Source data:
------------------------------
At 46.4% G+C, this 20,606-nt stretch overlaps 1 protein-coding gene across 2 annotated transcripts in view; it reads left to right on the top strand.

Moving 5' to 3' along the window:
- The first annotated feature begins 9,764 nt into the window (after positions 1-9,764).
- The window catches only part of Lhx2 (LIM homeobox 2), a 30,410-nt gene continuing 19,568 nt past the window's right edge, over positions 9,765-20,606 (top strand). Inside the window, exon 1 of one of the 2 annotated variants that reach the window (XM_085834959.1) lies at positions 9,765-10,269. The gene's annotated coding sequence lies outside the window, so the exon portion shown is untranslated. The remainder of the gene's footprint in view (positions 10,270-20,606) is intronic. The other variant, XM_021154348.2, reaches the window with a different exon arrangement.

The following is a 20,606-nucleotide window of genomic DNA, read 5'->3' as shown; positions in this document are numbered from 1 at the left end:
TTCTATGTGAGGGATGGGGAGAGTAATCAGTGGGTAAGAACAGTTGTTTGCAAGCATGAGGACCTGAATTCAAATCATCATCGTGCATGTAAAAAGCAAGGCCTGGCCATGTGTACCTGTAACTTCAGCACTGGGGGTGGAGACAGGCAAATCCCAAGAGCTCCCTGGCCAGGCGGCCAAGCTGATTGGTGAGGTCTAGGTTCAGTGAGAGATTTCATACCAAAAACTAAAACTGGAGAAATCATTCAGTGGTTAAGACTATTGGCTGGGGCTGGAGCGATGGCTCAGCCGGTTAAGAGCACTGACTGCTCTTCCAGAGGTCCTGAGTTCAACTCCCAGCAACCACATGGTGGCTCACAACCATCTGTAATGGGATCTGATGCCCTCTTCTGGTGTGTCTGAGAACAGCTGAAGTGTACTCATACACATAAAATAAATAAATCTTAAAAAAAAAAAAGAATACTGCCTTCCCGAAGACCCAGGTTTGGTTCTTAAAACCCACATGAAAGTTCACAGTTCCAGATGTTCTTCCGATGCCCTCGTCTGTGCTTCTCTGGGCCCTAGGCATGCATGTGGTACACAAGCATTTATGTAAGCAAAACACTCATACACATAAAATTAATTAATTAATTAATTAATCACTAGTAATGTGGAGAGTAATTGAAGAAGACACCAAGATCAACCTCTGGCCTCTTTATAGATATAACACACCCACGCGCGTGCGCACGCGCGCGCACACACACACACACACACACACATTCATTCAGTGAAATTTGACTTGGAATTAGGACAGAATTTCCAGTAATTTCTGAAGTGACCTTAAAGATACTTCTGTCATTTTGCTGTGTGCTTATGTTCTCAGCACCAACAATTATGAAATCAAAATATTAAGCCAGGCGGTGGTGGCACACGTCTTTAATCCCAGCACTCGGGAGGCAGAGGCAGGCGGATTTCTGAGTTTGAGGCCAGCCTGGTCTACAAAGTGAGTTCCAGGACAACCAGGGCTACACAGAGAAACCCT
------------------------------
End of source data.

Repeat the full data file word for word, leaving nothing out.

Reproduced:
At 46.4% G+C, this 20,606-nt stretch overlaps 1 protein-coding gene across 2 annotated transcripts in view; it reads left to right on the top strand.

Moving 5' to 3' along the window:
- The first annotated feature begins 9,764 nt into the window (after positions 1-9,764).
- The window catches only part of Lhx2 (LIM homeobox 2), a 30,410-nt gene continuing 19,568 nt past the window's right edge, over positions 9,765-20,606 (top strand). Inside the window, exon 1 of one of the 2 annotated variants that reach the window (XM_085834959.1) lies at positions 9,765-10,269. The gene's annotated coding sequence lies outside the window, so the exon portion shown is untranslated. The remainder of the gene's footprint in view (positions 10,270-20,606) is intronic. The other variant, XM_021154348.2, reaches the window with a different exon arrangement.

The following is a 20,606-nucleotide window of genomic DNA, read 5'->3' as shown; positions in this document are numbered from 1 at the left end:
TTCTATGTGAGGGATGGGGAGAGTAATCAGTGGGTAAGAACAGTTGTTTGCAAGCATGAGGACCTGAATTCAAATCATCATCGTGCATGTAAAAAGCAAGGCCTGGCCATGTGTACCTGTAACTTCAGCACTGGGGGTGGAGACAGGCAAATCCCAAGAGCTCCCTGGCCAGGCGGCCAAGCTGATTGGTGAGGTCTAGGTTCAGTGAGAGATTTCATACCAAAAACTAAAACTGGAGAAATCATTCAGTGGTTAAGACTATTGGCTGGGGCTGGAGCGATGGCTCAGCCGGTTAAGAGCACTGACTGCTCTTCCAGAGGTCCTGAGTTCAACTCCCAGCAACCACATGGTGGCTCACAACCATCTGTAATGGGATCTGATGCCCTCTTCTGGTGTGTCTGAGAACAGCTGAAGTGTACTCATACACATAAAATAAATAAATCTTAAAAAAAAAAAAGAATACTGCCTTCCCGAAGACCCAGGTTTGGTTCTTAAAACCCACATGAAAGTTCACAGTTCCAGATGTTCTTCCGATGCCCTCGTCTGTGCTTCTCTGGGCCCTAGGCATGCATGTGGTACACAAGCATTTATGTAAGCAAAACACTCATACACATAAAATTAATTAATTAATTAATTAATCACTAGTAATGTGGAGAGTAATTGAAGAAGACACCAAGATCAACCTCTGGCCTCTTTATAGATATAACACACCCACGCGCGTGCGCACGCGCGCGCACACACACACACACACACACACATTCATTCAGTGAAATTTGACTTGGAATTAGGACAGAATTTCCAGTAATTTCTGAAGTGACCTTAAAGATACTTCTGTCATTTTGCTGTGTGCTTATGTTCTCAGCACCAACAATTATGAAATCAAAATATTAAGCCAGGCGGTGGTGGCACACGTCTTTAATCCCAGCACTCGGGAGGCAGAGGCAGGCGGATTTCTGAGTTTGAGGCCAGCCTGGTCTACAAAGTGAGTTCCAGGACAACCAGGGCTACACAGAGAAACCCT